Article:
A Conversation with Alondra Nelson
Join the Institute for Public Knowledge for a conversation with Alondra Nelson, featuring Eric Klinenberg, on October 11th at 5:30 pm. The two will discuss policymaking and Nelson’s work in the Biden Administration.
Alondra Nelson is the Harold F. Linder Professor at the Institute for Advanced Study and a distinguished senior fellow at the Center for American Progress. As former deputy assistant to President Joe Biden, she served as principal deputy director for science and society and acting director of the White House Office of Science and Technology Policy (OSTP). She was the first African American and first woman of color to lead OSTP. Including her in the list of Ten People Who Shaped Science in 2022, Nature said of Nelson, “this social scientist made strides for equity, integrity and open access.”
Nelson’s work at OSTP drove Biden-Harris Administration strategy to create policy that expands economic opportunity, protects civil rights, enhances security, advances equity, and ensures emerging science and technologies work for, not against, our democratic values. During her tenure performing the duties of director, Nelson led a team writing the landmark Blueprint for an AI Bill of Rights, which lays the groundwork for policymakers, technology developers and others to better safeguard people’s rights as algorithms and AI reach further into our lives.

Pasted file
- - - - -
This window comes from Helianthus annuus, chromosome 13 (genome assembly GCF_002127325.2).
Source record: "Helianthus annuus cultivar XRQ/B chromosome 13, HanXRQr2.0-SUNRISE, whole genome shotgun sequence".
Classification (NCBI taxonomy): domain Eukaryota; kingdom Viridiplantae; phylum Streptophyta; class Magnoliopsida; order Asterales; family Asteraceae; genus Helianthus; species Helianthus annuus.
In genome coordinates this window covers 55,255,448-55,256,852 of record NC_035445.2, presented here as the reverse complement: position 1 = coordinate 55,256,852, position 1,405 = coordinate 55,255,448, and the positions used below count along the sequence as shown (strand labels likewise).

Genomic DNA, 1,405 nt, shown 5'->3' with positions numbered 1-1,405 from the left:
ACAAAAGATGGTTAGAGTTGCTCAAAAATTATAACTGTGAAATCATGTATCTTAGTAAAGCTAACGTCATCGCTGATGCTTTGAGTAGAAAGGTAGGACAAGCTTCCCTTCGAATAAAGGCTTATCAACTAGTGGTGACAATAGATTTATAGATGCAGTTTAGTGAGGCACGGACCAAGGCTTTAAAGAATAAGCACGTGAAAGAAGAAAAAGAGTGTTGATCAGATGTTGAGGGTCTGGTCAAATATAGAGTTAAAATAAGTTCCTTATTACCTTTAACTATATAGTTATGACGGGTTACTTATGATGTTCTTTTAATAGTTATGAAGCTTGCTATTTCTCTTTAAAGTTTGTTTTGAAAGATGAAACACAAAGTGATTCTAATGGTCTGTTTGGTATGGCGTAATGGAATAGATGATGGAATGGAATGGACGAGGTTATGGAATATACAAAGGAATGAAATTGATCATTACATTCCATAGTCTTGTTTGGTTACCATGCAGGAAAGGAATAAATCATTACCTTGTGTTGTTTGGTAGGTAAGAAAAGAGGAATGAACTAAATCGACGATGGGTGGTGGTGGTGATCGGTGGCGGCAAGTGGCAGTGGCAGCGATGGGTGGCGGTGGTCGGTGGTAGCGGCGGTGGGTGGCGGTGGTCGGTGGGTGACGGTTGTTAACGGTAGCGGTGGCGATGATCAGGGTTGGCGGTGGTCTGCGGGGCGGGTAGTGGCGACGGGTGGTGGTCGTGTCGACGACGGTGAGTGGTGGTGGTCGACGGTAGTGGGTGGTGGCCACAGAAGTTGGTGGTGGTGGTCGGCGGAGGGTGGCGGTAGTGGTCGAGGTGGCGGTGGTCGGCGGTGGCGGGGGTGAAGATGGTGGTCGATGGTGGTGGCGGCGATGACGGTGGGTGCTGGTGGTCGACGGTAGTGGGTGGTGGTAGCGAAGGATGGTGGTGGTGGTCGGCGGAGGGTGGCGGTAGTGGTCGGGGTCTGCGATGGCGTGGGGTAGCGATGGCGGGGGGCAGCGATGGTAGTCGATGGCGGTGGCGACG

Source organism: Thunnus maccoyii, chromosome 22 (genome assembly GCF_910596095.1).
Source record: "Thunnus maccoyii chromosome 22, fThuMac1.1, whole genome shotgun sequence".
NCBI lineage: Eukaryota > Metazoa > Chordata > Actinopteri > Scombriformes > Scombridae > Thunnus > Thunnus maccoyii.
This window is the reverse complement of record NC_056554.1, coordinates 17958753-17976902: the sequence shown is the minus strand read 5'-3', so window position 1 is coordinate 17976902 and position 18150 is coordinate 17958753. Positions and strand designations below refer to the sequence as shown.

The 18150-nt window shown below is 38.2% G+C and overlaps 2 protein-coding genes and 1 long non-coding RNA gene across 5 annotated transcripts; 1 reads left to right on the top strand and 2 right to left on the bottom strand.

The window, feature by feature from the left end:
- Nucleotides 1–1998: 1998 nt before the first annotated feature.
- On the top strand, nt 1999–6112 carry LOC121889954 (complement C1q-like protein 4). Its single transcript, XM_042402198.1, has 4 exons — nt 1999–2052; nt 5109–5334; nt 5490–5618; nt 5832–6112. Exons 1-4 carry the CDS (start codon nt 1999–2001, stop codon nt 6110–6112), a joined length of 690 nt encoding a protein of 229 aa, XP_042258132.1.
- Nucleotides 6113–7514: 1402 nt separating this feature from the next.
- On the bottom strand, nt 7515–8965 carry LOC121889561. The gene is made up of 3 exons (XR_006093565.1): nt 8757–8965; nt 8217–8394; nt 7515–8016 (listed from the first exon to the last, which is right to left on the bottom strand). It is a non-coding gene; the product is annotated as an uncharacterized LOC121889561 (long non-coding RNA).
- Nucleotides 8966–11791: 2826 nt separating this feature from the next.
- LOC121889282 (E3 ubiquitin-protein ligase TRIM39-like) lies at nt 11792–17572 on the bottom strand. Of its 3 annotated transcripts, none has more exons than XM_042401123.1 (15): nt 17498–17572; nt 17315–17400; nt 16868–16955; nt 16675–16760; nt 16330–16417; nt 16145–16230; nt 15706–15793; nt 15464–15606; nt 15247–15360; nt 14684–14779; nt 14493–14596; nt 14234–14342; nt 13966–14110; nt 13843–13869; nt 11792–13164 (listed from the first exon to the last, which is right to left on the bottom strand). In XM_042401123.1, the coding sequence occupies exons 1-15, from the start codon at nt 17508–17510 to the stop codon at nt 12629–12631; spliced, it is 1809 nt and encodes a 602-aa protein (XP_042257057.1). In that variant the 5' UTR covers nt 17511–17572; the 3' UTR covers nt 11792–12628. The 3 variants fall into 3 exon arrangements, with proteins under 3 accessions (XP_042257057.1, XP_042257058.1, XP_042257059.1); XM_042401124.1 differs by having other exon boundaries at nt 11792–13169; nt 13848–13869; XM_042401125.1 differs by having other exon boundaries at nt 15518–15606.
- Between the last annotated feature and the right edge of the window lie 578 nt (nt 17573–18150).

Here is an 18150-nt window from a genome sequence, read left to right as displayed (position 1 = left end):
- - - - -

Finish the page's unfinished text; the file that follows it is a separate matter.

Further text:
An acclaimed social scientist, Nelson writes and lectures widely on the intersections of science, technology, medicine, and social inequality. She is the author of several books, including The Social Life of DNA. Her essays, reviews, and commentary have been featured in national and international media outlets including The New York Times, The Washington Post, The Wall Street Journal, Wired and Science. Nelson is a member of the American Academy of Arts and Sciences, the American Association for the Advancement of Science, the American Philosophical Society, the Council of Foreign Relations, and the National Academy of Medicine.
Eric Klinenberg is Helen Gould Shepard Professor of Social Science and Director of the Institute for Public Knowledge at New York University. He is the author of Palaces for the People: How Social Infrastructure Can Help Fight Inequality, Polarization, and the Decline of Civic Life (Crown, 2018), Going Solo: The Extraordinary Rise and Surprising Appeal of Living Alone (The Penguin Press, 2012), Fighting for Air: The Battle to Control America’s Media (Metropolitan Books, 2007), and Heat Wave: A Social Autopsy of Disaster in Chicago (University of Chicago Press, 2002), and co-author, with Aziz Ansari, of the New York Times #1 bestseller Modern Romance (The Penguin Press, 2015). His scholarly work has been published in journals including the American Sociological Review, Theory and Society, and Ethnography, and he has contributed to The New Yorker, The New York Times Magazine, Rolling Stone, and This American Life.